Be Still and Know That I Am God

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by The Rev. Craig Brown, LMHC, LMFT

Fear. In all its forms – from slight concern to sheer terror – fear is perhaps the most potent emotional force in the world. Certainly, with the onset of the Coronapocalypse, fear itself has become, dare I say, a pandemic.

Fear is the body’s gift to us in times of crisis. It is there to help us flee a deadly threat. Faced with danger, our brain shifts all its activity to its emotional core, and produces a transformation: the adrenal gland activates, the heart pumps frantically, the lungs flood our system with oxygen, our muscles tense . . . and we are ready to run.

We wouldn’t be able to survive long in this world without fear. Yet, it can swiftly grow out of control, taking us over and dominating our lives.

So, Jesus counsels us away from fear. He doesn’t condemn fear as a sin, but calls us away from it. Again, and again He tells His people, “do not be afraid,” “do not worry,” and, “fear not.”

But one cannot simply not fear. There must be something else Jesus would have us do instead – something that can replace fear, or at least contain its power. So, what overcomes fear?

The answer is found in Psalm 46. The Psalm is a meditation on God as the refuge and strength of His people, and on the powerful things He does for them to overcome the devastating forces of this world – both natural and human. The Psalm crescendos with verse 10: “be still, and know that I am God.”

Be still.
Know.
These two simple ideas contain a wealth of wisdom – wisdom that can unseat the power of fear.

It turns out that we cannot be still and frantic at the same time, or, terrified and peaceful. Enraged and joyful. Hopeful and despairing. We cannot sustain two opposite states; we will become filled with one while we abandon the other. Psychologists have long applied this truth to helping people overcome fear: if a person can remain calm in the presence of a thing that triggers their fear, eventually that thing will cease to inspire fear.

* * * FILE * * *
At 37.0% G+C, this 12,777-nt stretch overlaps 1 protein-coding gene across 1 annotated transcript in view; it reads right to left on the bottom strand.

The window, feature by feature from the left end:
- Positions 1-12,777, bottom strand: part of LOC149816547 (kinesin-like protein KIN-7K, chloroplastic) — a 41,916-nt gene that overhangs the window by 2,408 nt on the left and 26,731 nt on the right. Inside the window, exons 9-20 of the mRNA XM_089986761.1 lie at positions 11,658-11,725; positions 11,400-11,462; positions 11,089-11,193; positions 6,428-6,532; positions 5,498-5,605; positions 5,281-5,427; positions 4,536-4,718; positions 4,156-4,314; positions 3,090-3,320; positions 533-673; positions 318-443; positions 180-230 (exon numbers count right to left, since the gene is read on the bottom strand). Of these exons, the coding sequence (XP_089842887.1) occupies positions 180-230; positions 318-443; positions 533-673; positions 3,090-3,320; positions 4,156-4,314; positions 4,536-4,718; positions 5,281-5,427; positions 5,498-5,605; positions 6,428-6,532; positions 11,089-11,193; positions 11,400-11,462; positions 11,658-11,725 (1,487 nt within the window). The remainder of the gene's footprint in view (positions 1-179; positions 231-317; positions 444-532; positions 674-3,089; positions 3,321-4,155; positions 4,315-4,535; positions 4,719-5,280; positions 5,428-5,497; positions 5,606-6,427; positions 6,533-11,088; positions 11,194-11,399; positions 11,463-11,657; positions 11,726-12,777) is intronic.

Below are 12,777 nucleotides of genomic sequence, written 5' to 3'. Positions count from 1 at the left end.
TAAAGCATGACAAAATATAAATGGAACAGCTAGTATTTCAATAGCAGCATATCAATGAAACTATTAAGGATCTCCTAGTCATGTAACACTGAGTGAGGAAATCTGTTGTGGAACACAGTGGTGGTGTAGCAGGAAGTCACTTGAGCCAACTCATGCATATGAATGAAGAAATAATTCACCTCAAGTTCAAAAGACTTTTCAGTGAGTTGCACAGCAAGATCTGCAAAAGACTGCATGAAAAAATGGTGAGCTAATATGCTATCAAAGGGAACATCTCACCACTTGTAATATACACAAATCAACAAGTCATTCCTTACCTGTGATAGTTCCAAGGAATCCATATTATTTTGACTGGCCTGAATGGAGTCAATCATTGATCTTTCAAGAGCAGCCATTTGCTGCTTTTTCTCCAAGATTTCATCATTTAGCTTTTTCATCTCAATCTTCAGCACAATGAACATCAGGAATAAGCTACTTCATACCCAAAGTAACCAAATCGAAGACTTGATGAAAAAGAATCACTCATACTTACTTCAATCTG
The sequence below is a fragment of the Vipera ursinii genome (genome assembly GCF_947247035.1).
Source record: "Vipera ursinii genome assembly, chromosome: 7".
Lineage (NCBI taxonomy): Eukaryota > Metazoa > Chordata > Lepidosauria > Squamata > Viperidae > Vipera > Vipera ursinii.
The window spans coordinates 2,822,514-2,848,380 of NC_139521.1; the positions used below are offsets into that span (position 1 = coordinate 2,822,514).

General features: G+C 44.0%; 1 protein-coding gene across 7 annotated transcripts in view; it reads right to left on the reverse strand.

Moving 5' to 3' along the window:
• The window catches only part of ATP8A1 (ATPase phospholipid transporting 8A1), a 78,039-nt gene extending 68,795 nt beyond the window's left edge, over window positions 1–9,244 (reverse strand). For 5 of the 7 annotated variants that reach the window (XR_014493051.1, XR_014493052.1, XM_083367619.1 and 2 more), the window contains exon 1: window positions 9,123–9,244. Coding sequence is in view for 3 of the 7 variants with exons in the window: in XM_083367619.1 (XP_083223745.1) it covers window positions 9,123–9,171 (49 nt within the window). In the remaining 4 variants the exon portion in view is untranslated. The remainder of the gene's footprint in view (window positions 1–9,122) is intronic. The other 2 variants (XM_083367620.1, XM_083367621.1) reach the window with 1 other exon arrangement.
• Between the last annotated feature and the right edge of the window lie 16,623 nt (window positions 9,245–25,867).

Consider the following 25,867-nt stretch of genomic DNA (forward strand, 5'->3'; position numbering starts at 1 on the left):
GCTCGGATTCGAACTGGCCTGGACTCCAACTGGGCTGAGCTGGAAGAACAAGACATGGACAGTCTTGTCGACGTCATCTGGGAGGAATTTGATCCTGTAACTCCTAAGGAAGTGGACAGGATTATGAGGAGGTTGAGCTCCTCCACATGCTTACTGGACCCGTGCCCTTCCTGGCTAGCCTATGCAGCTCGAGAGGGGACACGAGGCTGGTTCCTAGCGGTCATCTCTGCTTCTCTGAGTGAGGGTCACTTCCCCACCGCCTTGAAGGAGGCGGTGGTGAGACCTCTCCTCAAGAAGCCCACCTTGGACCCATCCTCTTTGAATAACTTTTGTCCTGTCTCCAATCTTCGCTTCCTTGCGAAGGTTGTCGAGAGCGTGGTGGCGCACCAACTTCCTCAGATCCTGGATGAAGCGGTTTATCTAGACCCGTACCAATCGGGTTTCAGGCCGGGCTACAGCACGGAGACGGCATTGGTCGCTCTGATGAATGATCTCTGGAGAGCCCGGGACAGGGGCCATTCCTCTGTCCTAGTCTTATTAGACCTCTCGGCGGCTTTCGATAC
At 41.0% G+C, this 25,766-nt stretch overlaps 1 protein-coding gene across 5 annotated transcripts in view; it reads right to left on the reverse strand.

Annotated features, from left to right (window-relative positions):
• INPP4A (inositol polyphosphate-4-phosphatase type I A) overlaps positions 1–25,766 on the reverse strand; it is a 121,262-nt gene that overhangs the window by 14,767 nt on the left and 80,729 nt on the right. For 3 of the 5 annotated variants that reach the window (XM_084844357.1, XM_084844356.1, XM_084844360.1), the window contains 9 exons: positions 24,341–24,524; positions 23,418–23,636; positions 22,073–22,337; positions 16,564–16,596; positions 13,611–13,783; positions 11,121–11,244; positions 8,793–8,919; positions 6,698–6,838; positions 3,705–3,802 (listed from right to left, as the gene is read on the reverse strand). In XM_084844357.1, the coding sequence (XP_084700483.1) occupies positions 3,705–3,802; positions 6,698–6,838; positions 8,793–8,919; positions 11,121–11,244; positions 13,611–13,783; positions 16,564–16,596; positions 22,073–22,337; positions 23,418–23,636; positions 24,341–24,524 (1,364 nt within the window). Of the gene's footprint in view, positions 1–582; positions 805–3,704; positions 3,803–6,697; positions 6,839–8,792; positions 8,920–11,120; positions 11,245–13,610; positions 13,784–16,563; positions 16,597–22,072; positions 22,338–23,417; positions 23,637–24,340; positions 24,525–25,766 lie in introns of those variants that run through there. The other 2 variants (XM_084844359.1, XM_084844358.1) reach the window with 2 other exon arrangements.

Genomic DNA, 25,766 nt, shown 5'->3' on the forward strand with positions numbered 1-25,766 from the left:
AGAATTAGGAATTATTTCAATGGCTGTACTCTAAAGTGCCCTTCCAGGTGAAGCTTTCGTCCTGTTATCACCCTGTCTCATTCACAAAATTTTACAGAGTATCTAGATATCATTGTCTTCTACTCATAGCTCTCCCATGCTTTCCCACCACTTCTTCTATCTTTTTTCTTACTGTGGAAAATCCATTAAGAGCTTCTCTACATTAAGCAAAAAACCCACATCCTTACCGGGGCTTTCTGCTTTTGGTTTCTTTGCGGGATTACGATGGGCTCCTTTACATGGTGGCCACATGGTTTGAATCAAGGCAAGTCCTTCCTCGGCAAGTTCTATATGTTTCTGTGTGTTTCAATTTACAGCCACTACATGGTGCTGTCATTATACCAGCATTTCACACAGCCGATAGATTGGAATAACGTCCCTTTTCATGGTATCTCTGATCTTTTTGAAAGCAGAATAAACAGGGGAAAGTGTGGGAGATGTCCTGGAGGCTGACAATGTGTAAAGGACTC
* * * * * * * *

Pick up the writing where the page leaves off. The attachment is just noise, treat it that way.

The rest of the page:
So, “being still” mitigates the nerve-jangling force of fear. In practical terms, the easiest way to be still is to calm the body and focus the mind. We calm our bodies by soothing them – breathe deeply and slowly, relax your muscles where they are tense and coiled, let clenched fists open, let hunched shoulders settle down. We focus our minds by giving all our attention to an aspect of the present moment that is harmless – the play of light on the leaf of a plant, the shape of a book, the sensation of breathing, the gentle whisper of a ceiling fan. None of these things are terrifying, and when we let ourselves notice them, we have less attention to offer the thing that frightens us. 

When we are still, we can notice that a typical moment is not all that scary. In fact, most moments are neutral to positive. When we notice that, we give the emotional core of our brain less to react to, and we tend to calm down. 

As Christians, the most powerful thing we can notice in any moment is God Himself. God inhabits every moment and every circumstance. While our attention usually focuses on the things of this world, these things are of little consequence compared to God Himself. To turn our attention to Him in the midst of a fearful moment is to recognize our ever-present Savior and Lord, who is fully engaged in that moment, and who is more powerful than any force on earth (Psalm 46).

To know that God is God – to really know this – is to utterly undo the power of fear. It is one thing to say “I know this thing is dangerous”; it is another to say “I know this thing is dangerous, but look – there is God Almighty, my fortress and my deliverer! I put my trust in Him!”

Focusing our attention on God is perhaps the most profound form of prayer. It takes practice. But the more you practice it, the more you will know that God is with you, and that He utterly eclipses every power in heaven and on earth – even COVID 19. In your life, may the voice of fear fall silent as you practice His Presence. Be still, and know that He is God.